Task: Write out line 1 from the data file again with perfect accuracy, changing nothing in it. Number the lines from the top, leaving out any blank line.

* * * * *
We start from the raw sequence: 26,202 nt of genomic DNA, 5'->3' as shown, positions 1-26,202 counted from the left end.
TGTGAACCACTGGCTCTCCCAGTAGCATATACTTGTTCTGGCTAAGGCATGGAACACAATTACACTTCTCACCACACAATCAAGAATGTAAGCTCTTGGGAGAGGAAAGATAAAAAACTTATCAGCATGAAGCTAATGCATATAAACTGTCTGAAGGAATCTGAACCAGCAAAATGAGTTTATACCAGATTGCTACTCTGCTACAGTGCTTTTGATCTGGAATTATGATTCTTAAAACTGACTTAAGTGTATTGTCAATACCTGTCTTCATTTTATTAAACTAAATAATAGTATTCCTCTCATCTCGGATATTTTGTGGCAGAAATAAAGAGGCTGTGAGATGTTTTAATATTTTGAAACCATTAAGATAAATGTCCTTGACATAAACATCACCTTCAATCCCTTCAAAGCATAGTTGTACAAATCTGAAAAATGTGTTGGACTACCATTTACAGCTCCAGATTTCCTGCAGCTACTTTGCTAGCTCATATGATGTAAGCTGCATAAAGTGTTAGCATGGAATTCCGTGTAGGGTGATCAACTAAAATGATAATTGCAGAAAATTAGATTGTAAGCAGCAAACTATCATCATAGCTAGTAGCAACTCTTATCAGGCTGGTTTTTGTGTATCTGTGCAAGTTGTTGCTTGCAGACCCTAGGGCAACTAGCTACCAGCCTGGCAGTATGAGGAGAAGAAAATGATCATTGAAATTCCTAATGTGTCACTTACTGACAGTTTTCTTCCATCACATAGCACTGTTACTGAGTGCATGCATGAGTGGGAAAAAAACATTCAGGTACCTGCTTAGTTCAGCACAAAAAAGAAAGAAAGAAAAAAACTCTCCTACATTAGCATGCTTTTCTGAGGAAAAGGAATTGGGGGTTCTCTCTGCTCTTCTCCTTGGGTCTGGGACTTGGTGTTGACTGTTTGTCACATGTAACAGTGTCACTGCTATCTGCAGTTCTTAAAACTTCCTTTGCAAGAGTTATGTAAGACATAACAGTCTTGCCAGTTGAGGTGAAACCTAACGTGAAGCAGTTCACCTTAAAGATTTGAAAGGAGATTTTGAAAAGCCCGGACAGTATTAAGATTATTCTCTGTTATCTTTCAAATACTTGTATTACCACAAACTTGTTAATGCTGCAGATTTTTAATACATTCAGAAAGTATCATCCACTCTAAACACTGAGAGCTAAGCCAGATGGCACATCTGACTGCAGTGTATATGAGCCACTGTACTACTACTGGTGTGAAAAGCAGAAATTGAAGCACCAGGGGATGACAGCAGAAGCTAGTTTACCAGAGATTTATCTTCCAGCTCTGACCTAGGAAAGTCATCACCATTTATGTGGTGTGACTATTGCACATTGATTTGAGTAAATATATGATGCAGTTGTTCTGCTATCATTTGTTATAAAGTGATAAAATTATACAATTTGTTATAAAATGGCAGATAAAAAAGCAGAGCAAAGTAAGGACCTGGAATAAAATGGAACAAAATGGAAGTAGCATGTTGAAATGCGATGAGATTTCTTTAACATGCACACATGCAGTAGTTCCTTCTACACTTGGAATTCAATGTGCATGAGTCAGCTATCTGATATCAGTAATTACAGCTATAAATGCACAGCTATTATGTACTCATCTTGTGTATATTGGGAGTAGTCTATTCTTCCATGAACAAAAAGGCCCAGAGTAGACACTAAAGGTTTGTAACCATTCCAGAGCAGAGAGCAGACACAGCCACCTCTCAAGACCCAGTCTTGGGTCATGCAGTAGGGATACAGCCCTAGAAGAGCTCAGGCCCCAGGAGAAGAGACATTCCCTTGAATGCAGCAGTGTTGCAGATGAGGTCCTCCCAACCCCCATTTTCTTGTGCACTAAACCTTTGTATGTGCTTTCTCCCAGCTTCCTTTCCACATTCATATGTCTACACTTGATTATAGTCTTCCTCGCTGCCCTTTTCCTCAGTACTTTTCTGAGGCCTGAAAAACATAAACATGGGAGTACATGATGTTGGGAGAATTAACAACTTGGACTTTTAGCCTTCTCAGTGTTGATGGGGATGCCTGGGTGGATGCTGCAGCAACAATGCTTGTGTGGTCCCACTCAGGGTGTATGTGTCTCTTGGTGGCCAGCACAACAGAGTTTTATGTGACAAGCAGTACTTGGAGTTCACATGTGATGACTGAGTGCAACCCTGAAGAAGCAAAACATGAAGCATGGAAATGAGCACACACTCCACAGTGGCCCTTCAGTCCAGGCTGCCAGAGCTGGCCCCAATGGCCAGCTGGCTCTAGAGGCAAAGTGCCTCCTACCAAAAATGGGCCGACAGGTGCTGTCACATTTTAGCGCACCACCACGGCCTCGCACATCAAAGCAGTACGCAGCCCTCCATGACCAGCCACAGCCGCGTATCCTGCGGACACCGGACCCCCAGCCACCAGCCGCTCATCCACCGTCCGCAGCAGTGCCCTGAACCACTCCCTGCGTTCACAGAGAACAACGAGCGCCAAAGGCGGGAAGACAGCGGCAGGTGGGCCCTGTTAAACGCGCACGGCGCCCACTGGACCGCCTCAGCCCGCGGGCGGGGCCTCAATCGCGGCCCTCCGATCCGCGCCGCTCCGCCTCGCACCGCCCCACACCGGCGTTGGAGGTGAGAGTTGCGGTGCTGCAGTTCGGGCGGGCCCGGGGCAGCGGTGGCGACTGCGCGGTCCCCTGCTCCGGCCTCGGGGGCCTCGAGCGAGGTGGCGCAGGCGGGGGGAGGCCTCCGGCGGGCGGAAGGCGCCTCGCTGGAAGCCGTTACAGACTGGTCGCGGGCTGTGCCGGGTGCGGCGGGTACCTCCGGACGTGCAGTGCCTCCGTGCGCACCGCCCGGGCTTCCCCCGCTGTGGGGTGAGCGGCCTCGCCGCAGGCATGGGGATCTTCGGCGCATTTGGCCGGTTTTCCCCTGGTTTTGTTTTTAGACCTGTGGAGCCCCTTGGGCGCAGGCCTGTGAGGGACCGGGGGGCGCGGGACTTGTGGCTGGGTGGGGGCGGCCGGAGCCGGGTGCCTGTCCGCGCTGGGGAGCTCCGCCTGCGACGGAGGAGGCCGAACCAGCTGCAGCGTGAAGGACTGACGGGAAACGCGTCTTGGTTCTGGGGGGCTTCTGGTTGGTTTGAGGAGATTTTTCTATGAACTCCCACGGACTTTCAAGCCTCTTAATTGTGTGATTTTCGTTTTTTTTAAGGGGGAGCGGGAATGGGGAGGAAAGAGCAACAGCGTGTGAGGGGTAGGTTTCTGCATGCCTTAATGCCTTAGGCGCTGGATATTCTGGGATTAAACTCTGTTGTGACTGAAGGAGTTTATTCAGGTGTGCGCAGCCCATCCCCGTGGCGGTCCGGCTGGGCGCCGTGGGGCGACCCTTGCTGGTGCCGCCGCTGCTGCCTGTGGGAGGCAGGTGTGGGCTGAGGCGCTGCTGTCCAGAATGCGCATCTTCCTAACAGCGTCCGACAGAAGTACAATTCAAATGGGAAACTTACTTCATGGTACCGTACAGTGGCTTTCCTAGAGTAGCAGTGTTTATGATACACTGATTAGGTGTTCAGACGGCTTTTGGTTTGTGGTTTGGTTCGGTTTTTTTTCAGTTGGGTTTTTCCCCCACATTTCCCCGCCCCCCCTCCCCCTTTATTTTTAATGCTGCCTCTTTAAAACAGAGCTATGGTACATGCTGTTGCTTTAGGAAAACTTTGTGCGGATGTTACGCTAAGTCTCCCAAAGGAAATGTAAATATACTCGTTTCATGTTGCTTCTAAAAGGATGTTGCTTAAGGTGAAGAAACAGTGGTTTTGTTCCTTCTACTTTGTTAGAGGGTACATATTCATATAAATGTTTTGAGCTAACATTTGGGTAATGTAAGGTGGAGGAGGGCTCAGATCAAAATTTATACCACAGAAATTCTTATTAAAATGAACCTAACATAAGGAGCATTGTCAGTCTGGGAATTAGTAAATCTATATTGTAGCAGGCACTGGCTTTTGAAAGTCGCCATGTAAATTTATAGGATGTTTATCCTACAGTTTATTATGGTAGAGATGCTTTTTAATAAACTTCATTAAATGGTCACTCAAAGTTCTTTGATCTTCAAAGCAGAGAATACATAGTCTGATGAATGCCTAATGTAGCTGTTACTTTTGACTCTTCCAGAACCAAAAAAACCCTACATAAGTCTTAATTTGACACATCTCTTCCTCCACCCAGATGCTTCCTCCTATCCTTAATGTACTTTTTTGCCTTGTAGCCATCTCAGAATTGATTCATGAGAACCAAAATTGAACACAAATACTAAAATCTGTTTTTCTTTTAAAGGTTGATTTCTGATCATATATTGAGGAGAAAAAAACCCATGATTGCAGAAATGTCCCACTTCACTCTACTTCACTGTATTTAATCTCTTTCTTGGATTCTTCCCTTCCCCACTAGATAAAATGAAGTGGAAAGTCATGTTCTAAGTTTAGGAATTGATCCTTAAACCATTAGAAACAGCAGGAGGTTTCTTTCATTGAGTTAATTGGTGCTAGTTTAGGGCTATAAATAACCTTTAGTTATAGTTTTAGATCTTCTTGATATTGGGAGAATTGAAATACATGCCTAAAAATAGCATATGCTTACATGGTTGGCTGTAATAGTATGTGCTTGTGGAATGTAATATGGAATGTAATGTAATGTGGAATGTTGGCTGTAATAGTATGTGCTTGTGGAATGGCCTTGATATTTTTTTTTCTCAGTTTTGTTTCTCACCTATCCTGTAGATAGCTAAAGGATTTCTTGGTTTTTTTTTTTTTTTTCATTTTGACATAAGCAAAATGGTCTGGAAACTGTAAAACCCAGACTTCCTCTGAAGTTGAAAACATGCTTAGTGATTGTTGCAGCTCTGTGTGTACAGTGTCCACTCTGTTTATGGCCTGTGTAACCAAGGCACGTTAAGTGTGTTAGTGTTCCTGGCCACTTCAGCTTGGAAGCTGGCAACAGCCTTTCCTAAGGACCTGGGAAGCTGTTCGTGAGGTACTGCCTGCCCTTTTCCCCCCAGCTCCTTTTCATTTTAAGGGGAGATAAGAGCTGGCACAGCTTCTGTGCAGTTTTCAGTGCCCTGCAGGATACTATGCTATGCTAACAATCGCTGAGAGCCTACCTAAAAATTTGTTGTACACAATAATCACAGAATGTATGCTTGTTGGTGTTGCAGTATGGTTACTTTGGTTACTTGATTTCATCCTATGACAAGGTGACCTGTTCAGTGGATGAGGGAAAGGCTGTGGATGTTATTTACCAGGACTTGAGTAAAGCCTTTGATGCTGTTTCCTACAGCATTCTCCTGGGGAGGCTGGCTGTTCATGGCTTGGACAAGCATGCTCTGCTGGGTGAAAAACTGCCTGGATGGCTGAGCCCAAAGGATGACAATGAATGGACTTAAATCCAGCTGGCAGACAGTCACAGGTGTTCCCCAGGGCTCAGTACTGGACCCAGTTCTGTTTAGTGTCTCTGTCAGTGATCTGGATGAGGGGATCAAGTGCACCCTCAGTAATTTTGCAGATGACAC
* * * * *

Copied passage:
We start from the raw sequence: 26,202 nt of genomic DNA, 5'->3' as shown, positions 1-26,202 counted from the left end.